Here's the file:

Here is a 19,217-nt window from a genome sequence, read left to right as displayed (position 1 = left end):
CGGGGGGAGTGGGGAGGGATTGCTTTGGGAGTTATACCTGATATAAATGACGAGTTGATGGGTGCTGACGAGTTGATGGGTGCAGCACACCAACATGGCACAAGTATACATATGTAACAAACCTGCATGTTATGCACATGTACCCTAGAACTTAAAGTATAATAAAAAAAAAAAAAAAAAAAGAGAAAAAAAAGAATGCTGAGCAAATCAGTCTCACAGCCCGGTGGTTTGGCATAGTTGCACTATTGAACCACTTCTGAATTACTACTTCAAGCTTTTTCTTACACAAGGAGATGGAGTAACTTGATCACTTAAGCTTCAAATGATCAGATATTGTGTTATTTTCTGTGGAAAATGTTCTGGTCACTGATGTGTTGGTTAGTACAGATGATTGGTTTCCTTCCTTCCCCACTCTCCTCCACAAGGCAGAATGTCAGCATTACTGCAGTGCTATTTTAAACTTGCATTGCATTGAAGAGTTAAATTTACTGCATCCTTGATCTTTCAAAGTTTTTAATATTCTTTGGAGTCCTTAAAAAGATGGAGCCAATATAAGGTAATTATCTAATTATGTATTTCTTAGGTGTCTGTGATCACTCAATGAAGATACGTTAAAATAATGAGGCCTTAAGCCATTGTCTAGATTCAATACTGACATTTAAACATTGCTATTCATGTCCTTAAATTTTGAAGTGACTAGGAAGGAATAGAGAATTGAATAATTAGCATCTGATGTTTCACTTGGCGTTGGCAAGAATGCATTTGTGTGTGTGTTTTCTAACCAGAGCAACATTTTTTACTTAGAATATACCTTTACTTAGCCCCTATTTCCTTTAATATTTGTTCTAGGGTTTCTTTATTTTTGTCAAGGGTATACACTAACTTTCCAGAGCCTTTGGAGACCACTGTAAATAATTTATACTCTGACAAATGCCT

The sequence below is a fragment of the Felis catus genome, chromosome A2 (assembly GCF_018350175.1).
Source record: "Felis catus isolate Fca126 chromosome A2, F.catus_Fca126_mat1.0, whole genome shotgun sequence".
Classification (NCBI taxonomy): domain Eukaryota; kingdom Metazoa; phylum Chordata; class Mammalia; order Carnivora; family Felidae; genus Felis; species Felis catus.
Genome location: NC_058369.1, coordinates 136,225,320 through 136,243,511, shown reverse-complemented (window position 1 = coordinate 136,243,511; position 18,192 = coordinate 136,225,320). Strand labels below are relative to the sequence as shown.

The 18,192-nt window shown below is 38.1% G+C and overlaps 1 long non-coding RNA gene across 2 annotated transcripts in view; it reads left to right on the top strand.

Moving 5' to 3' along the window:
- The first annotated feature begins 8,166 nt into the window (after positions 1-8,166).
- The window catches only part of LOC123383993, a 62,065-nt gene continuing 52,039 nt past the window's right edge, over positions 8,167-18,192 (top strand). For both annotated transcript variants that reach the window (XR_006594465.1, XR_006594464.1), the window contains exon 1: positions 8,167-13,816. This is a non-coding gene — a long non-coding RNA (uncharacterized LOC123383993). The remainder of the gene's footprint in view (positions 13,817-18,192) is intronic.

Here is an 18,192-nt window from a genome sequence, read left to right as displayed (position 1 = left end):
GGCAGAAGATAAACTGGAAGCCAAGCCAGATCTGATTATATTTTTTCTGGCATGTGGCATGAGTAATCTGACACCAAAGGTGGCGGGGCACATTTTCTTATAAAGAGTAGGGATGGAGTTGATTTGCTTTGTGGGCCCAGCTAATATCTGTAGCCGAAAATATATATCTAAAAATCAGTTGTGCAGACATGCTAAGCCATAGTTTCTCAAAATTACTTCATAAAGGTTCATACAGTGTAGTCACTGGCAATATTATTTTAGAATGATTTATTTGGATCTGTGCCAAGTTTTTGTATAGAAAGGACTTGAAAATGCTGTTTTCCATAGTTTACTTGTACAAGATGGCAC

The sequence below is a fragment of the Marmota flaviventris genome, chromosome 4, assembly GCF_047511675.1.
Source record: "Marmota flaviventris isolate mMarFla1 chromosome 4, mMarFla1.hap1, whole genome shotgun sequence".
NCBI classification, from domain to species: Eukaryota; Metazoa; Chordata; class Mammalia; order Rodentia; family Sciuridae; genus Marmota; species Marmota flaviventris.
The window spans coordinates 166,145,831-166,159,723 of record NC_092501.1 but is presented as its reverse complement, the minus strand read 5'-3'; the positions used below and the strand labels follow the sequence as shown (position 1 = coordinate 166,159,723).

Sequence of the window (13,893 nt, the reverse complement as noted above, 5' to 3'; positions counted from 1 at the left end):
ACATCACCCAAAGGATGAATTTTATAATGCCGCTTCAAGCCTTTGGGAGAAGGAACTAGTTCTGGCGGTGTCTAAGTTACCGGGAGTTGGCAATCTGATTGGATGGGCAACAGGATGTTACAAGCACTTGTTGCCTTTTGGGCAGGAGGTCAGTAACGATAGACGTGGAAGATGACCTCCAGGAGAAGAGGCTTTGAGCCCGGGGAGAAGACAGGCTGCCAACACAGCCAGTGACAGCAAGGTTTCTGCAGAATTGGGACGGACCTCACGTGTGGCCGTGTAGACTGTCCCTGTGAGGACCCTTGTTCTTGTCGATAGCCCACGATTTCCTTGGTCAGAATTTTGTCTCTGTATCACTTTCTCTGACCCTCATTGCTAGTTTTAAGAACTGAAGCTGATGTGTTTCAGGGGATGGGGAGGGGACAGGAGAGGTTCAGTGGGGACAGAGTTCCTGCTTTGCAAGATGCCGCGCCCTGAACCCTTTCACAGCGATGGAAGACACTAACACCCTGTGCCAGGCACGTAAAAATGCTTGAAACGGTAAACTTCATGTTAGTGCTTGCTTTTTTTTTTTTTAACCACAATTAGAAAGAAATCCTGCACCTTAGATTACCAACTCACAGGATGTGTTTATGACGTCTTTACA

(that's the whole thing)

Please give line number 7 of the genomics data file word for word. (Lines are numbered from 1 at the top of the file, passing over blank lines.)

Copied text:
The 18,192-nt window shown below is 38.1% G+C and overlaps 1 long non-coding RNA gene across 2 annotated transcripts in view; it reads left to right on the top strand.